Think it's fair to say there was only one question on the minds of the TOTP1977 nation after Thursday night's first show...
Who the hell were Contempt? What was so fascinating before Thursday, and has continued to fascinate those who care ever since, is in this information age nobody seemed to know anything about them bar a few meagre technical clues on a discography page, and certainly nobody knew or remembered what it sounded like - precious few Google hits for the song title, as stated in the recap not even the estate of its producer Martin Rushent knew anything, yet clearly so much was thought of them by someone in a power of responsibility and influence that they got to open Top Of The Pops one week. Luckily, over the last 48 hours details have begun to emerge, some from the bassist's daughter on the doyouremember forums (and she didn't believe his claims until the repeat), so consider this your primer on a band who you've never heard of before (and this goes as much for hardened pop/chart watchers who were there at the time) and almost certainly never will again.
Contempt were Howard Paul (vocals), Chris Jarrett (guitar), Robin Langridge (keyboard), Nick Pallett (bass) and Stuart Skinner (drums). Pallett had been in Dandelion Records band Principal Edwards Magic Theatre; Paul had fronted Asylum, who played with the likes of Sailor, Camel and UFO around 1974-75 and had through which he'd gained a reputation for adopting a 'stockbroker' image, something as you can see he maintained. Asylum are described here as "reminiscent of Genesis with shades of Steve Harley" and having "a tremendous sense of theatre". After they finished Paul retreated to open mike nights and through links made there formed a new band. By June 1977 Contempt were touring with the Kursaal Flyers, one press release claiming Money Is A Girl's Best Friend "wasn't typical", though as it mentions Queen influences and RP accents it can't be that comparatively outlandish.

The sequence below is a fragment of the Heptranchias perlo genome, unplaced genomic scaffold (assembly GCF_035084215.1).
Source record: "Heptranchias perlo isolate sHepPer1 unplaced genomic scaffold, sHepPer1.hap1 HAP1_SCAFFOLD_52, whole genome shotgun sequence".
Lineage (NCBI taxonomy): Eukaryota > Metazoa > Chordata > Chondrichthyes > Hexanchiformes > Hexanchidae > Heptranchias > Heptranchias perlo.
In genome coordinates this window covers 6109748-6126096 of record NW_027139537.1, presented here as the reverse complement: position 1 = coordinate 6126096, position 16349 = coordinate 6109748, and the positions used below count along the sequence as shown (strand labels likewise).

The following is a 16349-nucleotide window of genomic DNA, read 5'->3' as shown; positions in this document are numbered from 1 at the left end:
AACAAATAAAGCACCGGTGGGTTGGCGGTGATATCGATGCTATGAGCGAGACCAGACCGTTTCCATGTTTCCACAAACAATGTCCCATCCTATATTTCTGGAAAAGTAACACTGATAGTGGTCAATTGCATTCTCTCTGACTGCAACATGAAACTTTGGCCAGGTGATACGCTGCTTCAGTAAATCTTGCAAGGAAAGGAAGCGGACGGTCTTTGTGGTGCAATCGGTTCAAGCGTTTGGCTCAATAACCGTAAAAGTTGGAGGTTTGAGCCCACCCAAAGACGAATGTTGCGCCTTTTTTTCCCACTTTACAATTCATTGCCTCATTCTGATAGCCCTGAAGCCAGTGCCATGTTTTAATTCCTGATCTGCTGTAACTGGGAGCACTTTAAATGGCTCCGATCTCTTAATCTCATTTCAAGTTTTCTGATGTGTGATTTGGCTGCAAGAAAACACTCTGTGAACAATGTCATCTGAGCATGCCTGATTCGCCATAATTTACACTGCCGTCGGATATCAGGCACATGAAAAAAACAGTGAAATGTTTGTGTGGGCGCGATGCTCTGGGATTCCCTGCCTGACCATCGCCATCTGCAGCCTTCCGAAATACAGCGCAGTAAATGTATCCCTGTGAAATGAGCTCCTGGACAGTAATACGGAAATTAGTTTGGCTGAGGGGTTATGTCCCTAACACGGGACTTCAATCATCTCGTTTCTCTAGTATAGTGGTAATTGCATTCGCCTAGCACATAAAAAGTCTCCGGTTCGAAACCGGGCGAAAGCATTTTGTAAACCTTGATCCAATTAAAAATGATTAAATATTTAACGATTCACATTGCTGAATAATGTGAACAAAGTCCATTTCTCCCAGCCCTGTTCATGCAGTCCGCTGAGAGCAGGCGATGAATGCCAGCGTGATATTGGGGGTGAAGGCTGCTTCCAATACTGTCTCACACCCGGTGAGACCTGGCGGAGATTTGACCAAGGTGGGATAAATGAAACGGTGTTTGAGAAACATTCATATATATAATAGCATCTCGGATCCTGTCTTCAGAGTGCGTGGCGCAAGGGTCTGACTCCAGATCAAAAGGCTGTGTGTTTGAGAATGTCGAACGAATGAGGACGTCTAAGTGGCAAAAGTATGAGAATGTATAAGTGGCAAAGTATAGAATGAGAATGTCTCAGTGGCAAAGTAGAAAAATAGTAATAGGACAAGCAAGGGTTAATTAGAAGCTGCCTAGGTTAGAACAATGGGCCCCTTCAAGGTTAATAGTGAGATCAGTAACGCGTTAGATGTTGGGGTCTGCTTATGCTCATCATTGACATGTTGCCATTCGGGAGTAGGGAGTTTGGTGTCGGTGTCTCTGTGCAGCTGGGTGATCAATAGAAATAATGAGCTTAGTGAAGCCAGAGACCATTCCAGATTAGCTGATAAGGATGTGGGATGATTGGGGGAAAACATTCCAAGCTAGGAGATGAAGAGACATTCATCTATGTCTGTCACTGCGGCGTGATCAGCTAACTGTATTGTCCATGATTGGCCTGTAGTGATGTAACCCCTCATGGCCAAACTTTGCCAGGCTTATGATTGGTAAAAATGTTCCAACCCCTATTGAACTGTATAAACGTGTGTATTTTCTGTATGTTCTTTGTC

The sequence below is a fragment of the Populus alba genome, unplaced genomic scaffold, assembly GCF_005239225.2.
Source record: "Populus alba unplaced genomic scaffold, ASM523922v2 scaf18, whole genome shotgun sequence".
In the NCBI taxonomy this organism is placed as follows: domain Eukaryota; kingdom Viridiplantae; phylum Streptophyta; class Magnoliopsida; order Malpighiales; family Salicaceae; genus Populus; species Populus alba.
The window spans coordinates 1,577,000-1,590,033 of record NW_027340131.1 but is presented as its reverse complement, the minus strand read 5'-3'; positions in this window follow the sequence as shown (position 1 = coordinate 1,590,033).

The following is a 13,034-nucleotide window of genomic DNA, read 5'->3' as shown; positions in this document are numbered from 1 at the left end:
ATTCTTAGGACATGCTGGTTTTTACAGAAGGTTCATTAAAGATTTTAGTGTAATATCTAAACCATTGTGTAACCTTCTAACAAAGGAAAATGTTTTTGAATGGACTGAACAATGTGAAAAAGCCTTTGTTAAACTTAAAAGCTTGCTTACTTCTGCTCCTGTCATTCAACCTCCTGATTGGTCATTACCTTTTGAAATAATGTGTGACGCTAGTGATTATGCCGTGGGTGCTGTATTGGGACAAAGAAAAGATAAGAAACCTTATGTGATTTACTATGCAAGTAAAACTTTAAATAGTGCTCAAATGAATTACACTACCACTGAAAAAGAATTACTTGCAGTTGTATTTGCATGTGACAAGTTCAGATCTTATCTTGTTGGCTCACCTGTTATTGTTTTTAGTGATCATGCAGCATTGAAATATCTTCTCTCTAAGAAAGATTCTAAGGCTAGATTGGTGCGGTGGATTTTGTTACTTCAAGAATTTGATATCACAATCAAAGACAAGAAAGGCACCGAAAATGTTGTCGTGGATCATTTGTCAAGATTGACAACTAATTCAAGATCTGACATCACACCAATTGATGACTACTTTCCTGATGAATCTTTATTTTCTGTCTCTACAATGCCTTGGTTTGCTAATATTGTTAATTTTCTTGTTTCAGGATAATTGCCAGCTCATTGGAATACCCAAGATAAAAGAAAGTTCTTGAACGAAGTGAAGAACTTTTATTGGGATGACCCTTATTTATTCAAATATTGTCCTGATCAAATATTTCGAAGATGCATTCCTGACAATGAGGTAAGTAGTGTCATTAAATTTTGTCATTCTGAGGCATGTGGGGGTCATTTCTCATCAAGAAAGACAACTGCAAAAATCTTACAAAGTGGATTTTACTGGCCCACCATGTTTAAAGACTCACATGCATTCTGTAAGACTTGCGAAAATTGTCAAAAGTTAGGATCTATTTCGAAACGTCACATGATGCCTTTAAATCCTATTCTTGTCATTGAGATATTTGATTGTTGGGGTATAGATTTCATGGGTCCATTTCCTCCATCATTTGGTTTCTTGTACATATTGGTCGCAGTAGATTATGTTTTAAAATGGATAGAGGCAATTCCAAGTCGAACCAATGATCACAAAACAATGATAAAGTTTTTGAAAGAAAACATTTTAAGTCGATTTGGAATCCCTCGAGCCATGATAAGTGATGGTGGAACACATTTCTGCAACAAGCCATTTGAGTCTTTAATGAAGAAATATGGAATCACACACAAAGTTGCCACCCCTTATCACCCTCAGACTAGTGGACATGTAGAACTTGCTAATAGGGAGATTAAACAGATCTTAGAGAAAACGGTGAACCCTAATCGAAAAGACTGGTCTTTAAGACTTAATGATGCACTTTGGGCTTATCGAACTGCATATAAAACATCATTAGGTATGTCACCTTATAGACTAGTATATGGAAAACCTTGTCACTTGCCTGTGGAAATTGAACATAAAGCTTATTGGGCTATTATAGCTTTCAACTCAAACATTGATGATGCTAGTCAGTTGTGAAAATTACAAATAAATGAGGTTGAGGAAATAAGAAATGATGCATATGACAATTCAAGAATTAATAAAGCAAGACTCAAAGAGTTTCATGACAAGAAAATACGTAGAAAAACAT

In fact Polydor, who'd been due to release the single a day after TOTP, messed up distribution so it didn't chart at all and as a result didn't back the album despite it already being recorded with Rushent. A few months later the members physically fell out and Contempt came to a halt. As for later work Paul released a cover of Mack The Knife on Elton John's Rocket label in 1979, Jarrett is credited with guitar and programming on Toni Halliday's pre-Curve solo album, while Langridge went on to help launch Karel Fialka - he's one of the people in the background here - as well as play with natural bedfellows Ofra Haza and Ivor Biggun, and before any of that had, in a continuation of Thursday night's theme, been in a blues band called Punchin' Judy. A documentary short directed by Asheq Akhtar won the London Film Award presented by Tamasha Theatre Company earlier this year, and here it is. The Polydor red 7" he holds up? Yes, that's it:
Now, who were Glamourpuss?